I’m on a plane to Texas (the promise of barbecue?) for a story for a couple of days. I’m absolutely dead tired. Not in the usual kind of tired. But yesterday was a long day. Iris and I had driven up to the city (four very snappy hours when you listen to a swell book on tape or, book on CD as most of them are now) on Sunday, as part of our car balancing act. She needed to be in the city, but didn’t need the car. I had a semi-free Sunday (no NFL, not that I really care, but no college hockey either – which I like to imagine I care about) so we cruised on up 95. I must say, it was rather like the Spin and Marty show. You probably have to be able to buy Senior Movie tickets to know who they are. As I recall – there were ongoing ‘serial’ type stories, usually starring Mousketeers, to keep us little darlings pegged to Channel 2 in that sweetspot of time before dinner. Spin and Marty was the story of a young well-to-do-city boy (Master Martin, as he was addressed by his butler) who spends the summer at a boys dude ranch/camp, and becomes friends with Spin (played by Tim Considine.) We loved that show, and especially the idea that a nerdy city rich kid would bring his butler with him to camp. The butler had his own quarters, and provided major comic relief. It was kind of an insult to call another kid “Master Martin” in the 4th grade: it implied he was spoiled, stingy, and someone who was a prime target to be sent out on a snipe hunt. Anyway, Sunday I had my Master Martin moment --- all four hours of it – riding in the back seat of the Sophie-Mobile (our precious Cadillac, with a wheel base as big as Lake Erie) while Iris drove. It wasn’t that I was being “Master Martin-ish” in any excessive way, I was simply behind on my compiling of pictures for the annual White House News Photographers’s Assn. annual contest (“the Eyes of History”) and I needed some editing time. So, in that very 21st century manner, Iris drove, and I sat splayed out in the back seat, my black jacket over my head to shield he sun from the laptop screen, while a pair of portable hard drives helped me find all those pesky pictures from the last year (street scenes in Havana, pole vaulting in Beijing, the Obama clan having a “cat’s meow” time enjoying Election night, and Hillary, caught in a perfect moment of tromphe l’oiel at a Mexican café in Dallas.) which I needed to catalogue for the contest. The really tough part was sorting through and trying to figure [this is the hard part about being a photographer—being tough on yourself, and not just liking a picture because you enjoyed the moment you shot it] which were the pictures which go beyond that personal experience, and might even mean something to people who were NOT with you at the time of creation. Doing all that while listening to a terrific murder mystery on the cd player, and calculating just when would we pass by the Delaware Memorial Cracker Barrel (as opposed to the Cal Ripken one, or the McGuire Air Force Base one) to stop for breakfast. You see, it’s not quite as simple as “jump in the car, motor towards Gotham.”
I spent some of that drive trying not to collapse from fatigue on my laptop. For whatever reason, and I doubt we’ll ever really know, I kept having that “wake up at 3 a.m. and stare at the ceiling” intervention on Saturday night. At least twice that I know of. That’s the worst: when you know you’ve had one of those dreams, you wake up, and slowly go back to sleep, only to be greeted by the same damn dream again. And this is what it was all about. The scenario: I was with two other photographers in New York, and something newsy happened (dreams are so great that way.. it was all ‘generic’ no specific event) in California, so we raced with all our gear to the airport to grab the one plane which, after a six hour flight, would JUST get us landed in time, and let us cover the event. And of course the razzing thing for me was that, as sometimes happens in real life, I couldn’t find my camera bag. The plane was loading, my friends were laden with Domke bags and cameras. Me? I was trying to figure out W H E R E I’d left it. In which subway station or closet, or school room, or taxi trunk. The clock was ticking, and whatever speed I was trying to solve that problem, it was about two ticks slow of what was needed. I ended up standing at the gate, with a frustrating view of a plane backing out swirling within my insomniac soul. Well, it’s not as if we never actually leave a bag behind or a lens we’ve put down for a moment. In fact, way too often I’ll be just getting back to the car, putting things into the trunk, and nagged by that feeling that “it just feels a little bit light… a little under weight.” That’s when you realize that what you did was leave a bag (which equals the approximate weight of how ‘light’ the gear felt) leaning against a riser or in a campaign bus. There is nothing in this world that makes you feel as stupid as leaving a bag behind. Well, possibly locking the car keys in the car. But short of that, it’s all about your memory and your feeling of being in charge of your work, your life. In my dreams I kept thinking that I could still make that flight. But I didn’t know WHERE I’d left the bag. That’s the real issue in reality. Trying to remember where you left it: it should be obvious, but it’s not. You move around a good deal, you grab bags onto your shoulder, and dump them with regularity as you work your way through a shooting situation. But in the dream, it was futile. They say “resistance” is futile, but finding your lost camera bag in a dream, now that is seriously futile. Futility is the destroyer of good sleep. You awaken, you may or may not be sweaty or feel your heart racing. But it becomes so intense that fighting that feeling of futility, even as you sleep, can be tiring. I know that Sunday night, I felt almost spent. We photographers spend a lot of time figuring out what has happened with our luggage – both lost and recovered - over the years.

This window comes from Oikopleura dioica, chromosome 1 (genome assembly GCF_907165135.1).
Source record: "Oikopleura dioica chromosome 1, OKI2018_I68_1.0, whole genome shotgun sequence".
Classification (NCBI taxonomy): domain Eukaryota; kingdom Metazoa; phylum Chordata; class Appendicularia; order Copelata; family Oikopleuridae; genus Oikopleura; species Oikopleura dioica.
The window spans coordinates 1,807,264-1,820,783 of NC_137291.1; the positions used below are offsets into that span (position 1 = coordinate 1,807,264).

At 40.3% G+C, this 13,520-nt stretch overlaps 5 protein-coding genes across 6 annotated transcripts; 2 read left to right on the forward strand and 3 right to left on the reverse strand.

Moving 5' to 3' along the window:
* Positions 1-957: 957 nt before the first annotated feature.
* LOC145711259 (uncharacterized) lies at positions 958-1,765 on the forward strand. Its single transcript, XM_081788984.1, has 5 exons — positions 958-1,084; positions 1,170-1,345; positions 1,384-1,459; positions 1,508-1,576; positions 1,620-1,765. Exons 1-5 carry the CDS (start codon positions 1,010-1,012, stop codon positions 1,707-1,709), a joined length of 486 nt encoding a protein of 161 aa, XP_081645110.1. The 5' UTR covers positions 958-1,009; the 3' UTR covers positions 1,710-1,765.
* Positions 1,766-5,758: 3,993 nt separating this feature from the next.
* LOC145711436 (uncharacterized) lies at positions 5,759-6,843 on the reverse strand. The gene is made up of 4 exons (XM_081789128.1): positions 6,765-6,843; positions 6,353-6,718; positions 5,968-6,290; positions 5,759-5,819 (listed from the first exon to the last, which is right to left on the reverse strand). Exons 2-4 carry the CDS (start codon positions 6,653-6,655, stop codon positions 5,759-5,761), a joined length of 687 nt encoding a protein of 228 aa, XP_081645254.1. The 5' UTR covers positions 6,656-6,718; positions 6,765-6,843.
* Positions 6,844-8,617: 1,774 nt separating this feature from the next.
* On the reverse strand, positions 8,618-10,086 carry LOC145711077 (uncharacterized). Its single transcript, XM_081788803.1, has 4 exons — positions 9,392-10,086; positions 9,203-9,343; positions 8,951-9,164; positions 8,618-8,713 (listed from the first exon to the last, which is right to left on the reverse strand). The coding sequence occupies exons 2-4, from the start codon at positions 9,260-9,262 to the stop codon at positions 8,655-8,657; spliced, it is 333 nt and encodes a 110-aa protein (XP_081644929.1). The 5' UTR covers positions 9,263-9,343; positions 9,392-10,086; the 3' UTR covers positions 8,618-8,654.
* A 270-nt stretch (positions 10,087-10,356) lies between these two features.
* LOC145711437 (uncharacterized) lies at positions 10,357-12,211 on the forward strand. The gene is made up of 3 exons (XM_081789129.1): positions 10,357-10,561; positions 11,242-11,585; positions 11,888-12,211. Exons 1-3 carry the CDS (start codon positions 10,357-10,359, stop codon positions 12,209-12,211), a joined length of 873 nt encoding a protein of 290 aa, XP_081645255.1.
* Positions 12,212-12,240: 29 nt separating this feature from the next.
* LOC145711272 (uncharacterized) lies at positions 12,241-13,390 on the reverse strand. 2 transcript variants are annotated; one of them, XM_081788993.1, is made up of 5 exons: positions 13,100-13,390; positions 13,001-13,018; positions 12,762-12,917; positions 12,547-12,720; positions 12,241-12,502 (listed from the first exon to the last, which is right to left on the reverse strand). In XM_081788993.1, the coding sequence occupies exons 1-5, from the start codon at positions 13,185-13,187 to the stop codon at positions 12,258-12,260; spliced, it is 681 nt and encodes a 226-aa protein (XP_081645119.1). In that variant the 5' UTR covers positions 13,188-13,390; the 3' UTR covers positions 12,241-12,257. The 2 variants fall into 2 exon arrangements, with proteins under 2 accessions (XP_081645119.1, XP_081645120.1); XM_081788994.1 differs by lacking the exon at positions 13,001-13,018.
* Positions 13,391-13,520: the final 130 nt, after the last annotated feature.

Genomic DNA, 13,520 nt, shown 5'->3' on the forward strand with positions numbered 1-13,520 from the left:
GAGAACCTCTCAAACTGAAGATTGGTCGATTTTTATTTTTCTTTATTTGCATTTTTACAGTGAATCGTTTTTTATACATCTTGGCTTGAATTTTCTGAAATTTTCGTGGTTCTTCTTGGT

I still have a 40 year old Halliburton aluminum case – the big one – the “two suiter” which doesn’t carry suits. It still has the original plastic labels proclaiming “Time-Life / Continental Palace Saigon” from my very first trip to Viet Nam in 1970. Nowdays I carry my Speed Graphic kit in there, or lights, or, in the days when film was supreme and x-rays weren’t a problem, bags of Kodachrome. This week, in Texas, I brought the Speed Graphic with me in that Halliburton. This wonderfully indestructible case, which has been to 50 or 60 countries, and been in the company of Popes and Presidents, has been sprung out of shape, locks busted, dropped from baggage holds, and even claimed twice on insurance. But it keeps on ticking. Like me, it wants to keep flying, keep traveling, keep seeing the world, carrying my gear, and I’m sure if it were able to write me a note, it would simply say something like “please, don’t leave me behind.” I’m sure many of you have little tricks you use to keep track of things. Maybe you’ll share them with me. I guess I don’t mind missing some imagined event on the west coast, but I fear that someday I may unintentionally abandon my dear friend the Halli case. It just wouldn’t be fair. We’re just sayin’… David